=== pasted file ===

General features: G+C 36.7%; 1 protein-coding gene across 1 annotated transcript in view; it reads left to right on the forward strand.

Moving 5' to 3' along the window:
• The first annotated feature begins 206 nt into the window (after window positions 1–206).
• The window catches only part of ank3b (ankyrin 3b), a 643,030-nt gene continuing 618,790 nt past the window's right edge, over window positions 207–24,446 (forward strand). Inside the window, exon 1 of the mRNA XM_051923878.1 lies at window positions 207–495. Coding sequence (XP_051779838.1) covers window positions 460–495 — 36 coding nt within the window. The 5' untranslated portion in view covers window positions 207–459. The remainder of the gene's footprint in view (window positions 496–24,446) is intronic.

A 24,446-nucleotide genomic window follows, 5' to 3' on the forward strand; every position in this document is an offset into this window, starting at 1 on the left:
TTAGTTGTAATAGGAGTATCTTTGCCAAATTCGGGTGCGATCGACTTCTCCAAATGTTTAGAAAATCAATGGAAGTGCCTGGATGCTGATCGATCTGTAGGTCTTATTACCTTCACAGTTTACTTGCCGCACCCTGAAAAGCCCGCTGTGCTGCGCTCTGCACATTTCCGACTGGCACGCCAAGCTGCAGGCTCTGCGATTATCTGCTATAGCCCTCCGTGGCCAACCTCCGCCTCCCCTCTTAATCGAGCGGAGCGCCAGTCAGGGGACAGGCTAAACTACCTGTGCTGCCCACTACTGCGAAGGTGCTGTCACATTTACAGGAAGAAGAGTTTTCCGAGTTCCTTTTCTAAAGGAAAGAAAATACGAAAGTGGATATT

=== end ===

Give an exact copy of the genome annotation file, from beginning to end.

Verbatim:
General features: G+C 36.7%; 1 protein-coding gene across 1 annotated transcript in view; it reads left to right on the forward strand.

Moving 5' to 3' along the window:
• The first annotated feature begins 206 nt into the window (after window positions 1–206).
• The window catches only part of ank3b (ankyrin 3b), a 643,030-nt gene continuing 618,790 nt past the window's right edge, over window positions 207–24,446 (forward strand). Inside the window, exon 1 of the mRNA XM_051923878.1 lies at window positions 207–495. Coding sequence (XP_051779838.1) covers window positions 460–495 — 36 coding nt within the window. The 5' untranslated portion in view covers window positions 207–459. The remainder of the gene's footprint in view (window positions 496–24,446) is intronic.

A 24,446-nucleotide genomic window follows, 5' to 3' on the forward strand; every position in this document is an offset into this window, starting at 1 on the left:
TTAGTTGTAATAGGAGTATCTTTGCCAAATTCGGGTGCGATCGACTTCTCCAAATGTTTAGAAAATCAATGGAAGTGCCTGGATGCTGATCGATCTGTAGGTCTTATTACCTTCACAGTTTACTTGCCGCACCCTGAAAAGCCCGCTGTGCTGCGCTCTGCACATTTCCGACTGGCACGCCAAGCTGCAGGCTCTGCGATTATCTGCTATAGCCCTCCGTGGCCAACCTCCGCCTCCCCTCTTAATCGAGCGGAGCGCCAGTCAGGGGACAGGCTAAACTACCTGTGCTGCCCACTACTGCGAAGGTGCTGTCACATTTACAGGAAGAAGAGTTTTCCGAGTTCCTTTTCTAAAGGAAAGAAAATACGAAAGTGGATATT